Gov’t tries tackling debt levels
The Finance Ministry and the Financial Services Commission, however, fine-tuned the curbs to exclude low-income borrowers, people under 40 and newlywed couples. The authorities also plan to expand a debt relief program.
“The country’s debt is growing by double digits,” said Kim Dong-yeon, minister of strategy and finance. “The government aims to lower the growth pace to around 8 percent [through these measures].”
The main tightening measure is the introduction of a new debt-to-income-ratio, which dictates how much people are allowed to borrow depending on their incomes.
Currently, when a borrower who already holds one mortgage applies for a new loan to buy a house, banks recognize the principal of the new mortgage and the interest payments on existing ones as total debt.
But with the new standard due to come into effect in January, the principal of the existing loans will also be included if the borrower has more than two pending mortgages.
But the new standard will only be applied to loans on properties in what the government has labeled overly speculative areas.
Following a change in regulations in August, DTI ratios of 30 percent to 50 percent are used on those regions, down from 40 to 70 percent based on the types of property and loan maturity dates. The lower the rate, the tougher the standard.
In assessing income levels for mortgages, banks will track two years of salary records, up from the current one year.
But newlyweds and people under 40 who don’t own any property will be exempted from the stricter standards.
The measures also include the adoption of a debt service ratio, a stricter lending standard than the DTI.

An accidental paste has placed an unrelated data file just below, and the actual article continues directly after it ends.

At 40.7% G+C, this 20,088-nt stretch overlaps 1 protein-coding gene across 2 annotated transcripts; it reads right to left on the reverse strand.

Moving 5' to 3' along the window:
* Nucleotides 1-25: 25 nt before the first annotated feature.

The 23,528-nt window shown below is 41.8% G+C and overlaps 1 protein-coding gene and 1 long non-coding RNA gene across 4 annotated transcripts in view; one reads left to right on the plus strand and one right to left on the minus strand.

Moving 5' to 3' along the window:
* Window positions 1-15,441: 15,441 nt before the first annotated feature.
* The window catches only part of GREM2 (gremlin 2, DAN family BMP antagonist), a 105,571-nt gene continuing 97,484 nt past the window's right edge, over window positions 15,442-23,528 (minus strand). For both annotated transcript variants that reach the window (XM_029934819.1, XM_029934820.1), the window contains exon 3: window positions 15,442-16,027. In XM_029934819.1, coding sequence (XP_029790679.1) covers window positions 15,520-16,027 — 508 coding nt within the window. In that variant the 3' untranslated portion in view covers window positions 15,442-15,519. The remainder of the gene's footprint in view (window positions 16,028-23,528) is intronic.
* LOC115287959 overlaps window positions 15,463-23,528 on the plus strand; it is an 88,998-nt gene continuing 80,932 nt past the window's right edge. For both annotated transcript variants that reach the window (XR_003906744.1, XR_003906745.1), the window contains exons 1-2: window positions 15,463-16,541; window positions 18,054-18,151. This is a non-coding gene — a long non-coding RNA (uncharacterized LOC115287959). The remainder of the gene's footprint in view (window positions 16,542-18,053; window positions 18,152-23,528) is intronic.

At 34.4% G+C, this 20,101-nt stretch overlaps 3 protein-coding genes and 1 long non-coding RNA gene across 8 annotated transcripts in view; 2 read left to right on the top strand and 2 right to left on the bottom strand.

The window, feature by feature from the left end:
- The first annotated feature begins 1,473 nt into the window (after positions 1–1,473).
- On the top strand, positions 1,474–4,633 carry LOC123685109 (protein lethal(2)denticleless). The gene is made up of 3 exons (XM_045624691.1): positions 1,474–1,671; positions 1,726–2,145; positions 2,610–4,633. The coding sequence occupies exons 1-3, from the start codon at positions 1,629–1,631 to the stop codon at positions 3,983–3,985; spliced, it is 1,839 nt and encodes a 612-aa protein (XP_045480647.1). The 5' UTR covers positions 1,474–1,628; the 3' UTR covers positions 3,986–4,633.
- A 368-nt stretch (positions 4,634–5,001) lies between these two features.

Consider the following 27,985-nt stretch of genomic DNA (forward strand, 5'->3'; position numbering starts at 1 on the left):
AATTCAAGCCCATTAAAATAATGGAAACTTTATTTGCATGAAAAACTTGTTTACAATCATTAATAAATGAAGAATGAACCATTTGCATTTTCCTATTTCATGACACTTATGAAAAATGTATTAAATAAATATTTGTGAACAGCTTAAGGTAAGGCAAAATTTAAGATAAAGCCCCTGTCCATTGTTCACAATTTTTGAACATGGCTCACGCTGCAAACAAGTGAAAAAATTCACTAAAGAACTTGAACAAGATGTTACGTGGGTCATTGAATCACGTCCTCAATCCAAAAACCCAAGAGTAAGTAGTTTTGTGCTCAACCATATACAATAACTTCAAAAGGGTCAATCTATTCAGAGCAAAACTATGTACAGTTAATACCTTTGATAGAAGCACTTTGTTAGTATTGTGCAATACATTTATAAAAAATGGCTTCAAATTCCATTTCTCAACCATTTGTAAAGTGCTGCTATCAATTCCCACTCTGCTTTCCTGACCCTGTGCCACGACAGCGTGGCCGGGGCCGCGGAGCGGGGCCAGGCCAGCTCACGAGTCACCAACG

The debt service ratio also measures potential borrowers’ creditworthiness by comparing their outstanding debt obligations to their income.
It is tougher since the ratio includes other kinds of loans than mortgages.
Authorities originally planned to institute the tighter measures in 2019 but pushed them forward.
But what debt service ratio is used is up to banks.
The government also promised support for marginalized borrowers who find it hard to repay relatively small amount of debt.
The ministry and the financial regulatory agency vowed to extend a debt relief program proposed by the Moon Jae-in government.
The proposed program will buy back debt held by private lending companies that nears the statute of limitations to recover, on top of an earlier plan to forgive debts of less than 10 million won ($8,860) in the National Happiness Fund overdue for 10 years.
The National Happiness Fund is a state-run fund established by the Park Geun-hye administration to help low-income people write off debt.
For borrowers who lost a job or had a business fail, the government will delay repayments of debt principal by up to three years.
Accumulated household debt in Korea has swelled over the years.
The Bank of Korea said that it hit 1,388 trillion won in the second quarter. The figure continued to rise, surpassing the 1,400 trillion won as of the end of September, albeit at a slower pace.
With interest rate hikes expected both at home and in the United States, the cost of debt servicing will increase, one of the reasons the government tightened regulations.
BY PARK EUN-JEE [firstname.lastname@example.org]
with the Korea JoongAng Daily
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